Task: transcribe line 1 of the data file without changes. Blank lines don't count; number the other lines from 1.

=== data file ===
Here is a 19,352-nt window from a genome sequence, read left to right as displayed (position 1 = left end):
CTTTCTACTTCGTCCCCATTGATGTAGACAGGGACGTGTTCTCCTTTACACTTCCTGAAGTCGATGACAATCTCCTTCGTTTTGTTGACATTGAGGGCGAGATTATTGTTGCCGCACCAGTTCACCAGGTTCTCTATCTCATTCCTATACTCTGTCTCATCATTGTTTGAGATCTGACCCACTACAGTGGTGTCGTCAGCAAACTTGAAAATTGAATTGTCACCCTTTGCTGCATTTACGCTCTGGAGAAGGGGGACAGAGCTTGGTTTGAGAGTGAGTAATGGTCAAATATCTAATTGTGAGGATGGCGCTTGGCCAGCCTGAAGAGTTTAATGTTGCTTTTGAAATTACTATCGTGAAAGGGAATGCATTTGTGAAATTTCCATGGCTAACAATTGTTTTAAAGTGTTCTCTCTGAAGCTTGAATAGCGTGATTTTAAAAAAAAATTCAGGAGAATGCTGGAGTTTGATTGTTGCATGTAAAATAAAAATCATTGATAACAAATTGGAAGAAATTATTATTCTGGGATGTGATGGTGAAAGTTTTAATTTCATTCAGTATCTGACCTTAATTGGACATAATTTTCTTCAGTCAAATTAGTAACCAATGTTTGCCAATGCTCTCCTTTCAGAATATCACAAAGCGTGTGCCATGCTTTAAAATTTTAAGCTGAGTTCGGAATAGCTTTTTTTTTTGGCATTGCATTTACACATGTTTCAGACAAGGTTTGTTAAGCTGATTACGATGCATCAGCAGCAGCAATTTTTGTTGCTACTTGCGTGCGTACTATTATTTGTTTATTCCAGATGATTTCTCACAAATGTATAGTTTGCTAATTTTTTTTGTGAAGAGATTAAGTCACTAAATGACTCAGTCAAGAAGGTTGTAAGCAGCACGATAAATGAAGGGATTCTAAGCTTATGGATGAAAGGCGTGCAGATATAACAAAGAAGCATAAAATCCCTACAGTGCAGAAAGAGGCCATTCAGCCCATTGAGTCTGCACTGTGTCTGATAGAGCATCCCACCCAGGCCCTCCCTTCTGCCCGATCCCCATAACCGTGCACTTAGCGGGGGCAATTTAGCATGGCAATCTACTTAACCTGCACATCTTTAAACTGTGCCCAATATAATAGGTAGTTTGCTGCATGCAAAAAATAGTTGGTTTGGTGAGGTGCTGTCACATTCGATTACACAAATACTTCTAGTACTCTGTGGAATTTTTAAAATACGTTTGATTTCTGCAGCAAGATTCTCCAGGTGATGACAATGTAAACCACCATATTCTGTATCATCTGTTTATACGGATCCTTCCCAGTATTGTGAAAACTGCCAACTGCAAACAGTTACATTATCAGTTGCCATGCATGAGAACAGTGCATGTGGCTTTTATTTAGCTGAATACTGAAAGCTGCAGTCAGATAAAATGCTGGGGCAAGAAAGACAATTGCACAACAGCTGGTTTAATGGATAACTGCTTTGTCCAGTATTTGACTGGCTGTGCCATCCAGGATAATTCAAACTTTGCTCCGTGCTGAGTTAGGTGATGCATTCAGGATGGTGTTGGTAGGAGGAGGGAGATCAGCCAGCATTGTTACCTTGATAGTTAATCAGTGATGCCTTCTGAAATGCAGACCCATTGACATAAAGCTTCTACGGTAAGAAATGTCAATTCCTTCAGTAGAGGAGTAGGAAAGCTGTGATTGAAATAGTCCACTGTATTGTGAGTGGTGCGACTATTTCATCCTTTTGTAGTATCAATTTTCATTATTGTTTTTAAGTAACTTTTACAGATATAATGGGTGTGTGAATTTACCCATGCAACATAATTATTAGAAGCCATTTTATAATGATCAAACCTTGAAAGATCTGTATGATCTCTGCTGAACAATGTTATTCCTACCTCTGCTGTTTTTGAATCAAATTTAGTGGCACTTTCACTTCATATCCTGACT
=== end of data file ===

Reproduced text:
Here is a 19,352-nt window from a genome sequence, read left to right as displayed (position 1 = left end):